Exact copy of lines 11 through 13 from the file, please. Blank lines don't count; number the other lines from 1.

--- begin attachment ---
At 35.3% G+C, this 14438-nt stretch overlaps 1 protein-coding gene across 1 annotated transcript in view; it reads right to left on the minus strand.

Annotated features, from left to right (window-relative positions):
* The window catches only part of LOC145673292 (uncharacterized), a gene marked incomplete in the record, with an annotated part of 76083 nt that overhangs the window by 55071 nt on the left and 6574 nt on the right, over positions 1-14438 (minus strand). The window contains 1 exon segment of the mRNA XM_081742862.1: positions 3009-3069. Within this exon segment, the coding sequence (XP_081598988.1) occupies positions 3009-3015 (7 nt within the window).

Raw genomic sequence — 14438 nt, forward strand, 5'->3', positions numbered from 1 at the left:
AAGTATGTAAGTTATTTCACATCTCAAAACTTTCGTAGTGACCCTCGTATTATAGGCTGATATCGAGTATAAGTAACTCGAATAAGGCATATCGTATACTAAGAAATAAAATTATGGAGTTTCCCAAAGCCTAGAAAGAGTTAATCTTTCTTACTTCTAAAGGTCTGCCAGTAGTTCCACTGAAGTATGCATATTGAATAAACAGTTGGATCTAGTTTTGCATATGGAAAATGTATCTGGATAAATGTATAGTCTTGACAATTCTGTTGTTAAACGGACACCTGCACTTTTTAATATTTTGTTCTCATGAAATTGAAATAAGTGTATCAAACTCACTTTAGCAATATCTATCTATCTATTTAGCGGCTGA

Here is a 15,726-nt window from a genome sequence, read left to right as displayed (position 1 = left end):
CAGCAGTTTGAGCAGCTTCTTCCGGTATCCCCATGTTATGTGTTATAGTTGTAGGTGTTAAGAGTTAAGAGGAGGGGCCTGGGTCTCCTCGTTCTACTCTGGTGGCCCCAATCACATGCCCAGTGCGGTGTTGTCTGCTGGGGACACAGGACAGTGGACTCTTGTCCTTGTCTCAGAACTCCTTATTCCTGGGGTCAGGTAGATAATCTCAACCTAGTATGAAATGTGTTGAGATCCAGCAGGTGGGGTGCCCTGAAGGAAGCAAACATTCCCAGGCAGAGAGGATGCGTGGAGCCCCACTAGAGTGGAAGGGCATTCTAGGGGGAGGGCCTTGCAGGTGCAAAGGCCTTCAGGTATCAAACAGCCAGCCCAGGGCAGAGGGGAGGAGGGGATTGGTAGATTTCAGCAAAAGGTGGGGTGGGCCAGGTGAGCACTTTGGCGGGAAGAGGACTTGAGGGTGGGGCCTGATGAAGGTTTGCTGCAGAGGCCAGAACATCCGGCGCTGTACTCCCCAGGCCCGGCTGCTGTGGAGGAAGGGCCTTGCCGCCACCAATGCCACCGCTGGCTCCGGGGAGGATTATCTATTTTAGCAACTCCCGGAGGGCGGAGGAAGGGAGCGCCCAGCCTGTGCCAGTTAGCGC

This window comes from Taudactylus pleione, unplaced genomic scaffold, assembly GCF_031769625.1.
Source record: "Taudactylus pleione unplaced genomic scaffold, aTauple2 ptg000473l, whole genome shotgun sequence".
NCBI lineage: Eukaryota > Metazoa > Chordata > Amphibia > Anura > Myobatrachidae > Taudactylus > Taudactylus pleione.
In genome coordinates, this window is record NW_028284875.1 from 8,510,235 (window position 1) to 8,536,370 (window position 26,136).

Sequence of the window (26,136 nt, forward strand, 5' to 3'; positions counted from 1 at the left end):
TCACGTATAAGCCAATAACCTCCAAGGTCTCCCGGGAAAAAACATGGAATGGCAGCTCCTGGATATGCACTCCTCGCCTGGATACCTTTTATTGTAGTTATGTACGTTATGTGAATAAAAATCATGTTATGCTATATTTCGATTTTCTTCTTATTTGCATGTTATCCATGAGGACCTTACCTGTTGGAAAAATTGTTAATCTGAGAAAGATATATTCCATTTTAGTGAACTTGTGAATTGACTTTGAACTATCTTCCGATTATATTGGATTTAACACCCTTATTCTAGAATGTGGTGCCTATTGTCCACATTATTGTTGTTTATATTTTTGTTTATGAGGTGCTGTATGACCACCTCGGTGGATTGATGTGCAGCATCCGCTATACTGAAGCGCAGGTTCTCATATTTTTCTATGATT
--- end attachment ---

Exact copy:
In genome coordinates, this window is record NW_028284875.1 from 8,510,235 (window position 1) to 8,536,370 (window position 26,136).

Sequence of the window (26,136 nt, forward strand, 5' to 3'; positions counted from 1 at the left end):
TCACGTATAAGCCAATAACCTCCAAGGTCTCCCGGGAAAAAACATGGAATGGCAGCTCCTGGATATGCACTCCTCGCCTGGATACCTTTTATTGTAGTTATGTACGTTATGTGAATAAAAATCATGTTATGCTATATTTCGATTTTCTTCTTATTTGCATGTTATCCATGAGGACCTTACCTGTTGGAAAAATTGTTAATCTGAGAAAGATATATTCCATTTTAGTGAACTTGTGAATTGACTTTGAACTATCTTCCGATTATATTGGATTTAACACCCTTATTCTAGAATGTGGTGCCTATTGTCCACATTATTGTTGTTTATATTTTTGTTTATGAGGTGCTGTATGACCACCTCGGTGGATTGATGTGCAGCATCCGCTATACTGAAGCGCAGGTTCTCATATTTTTCTATGATT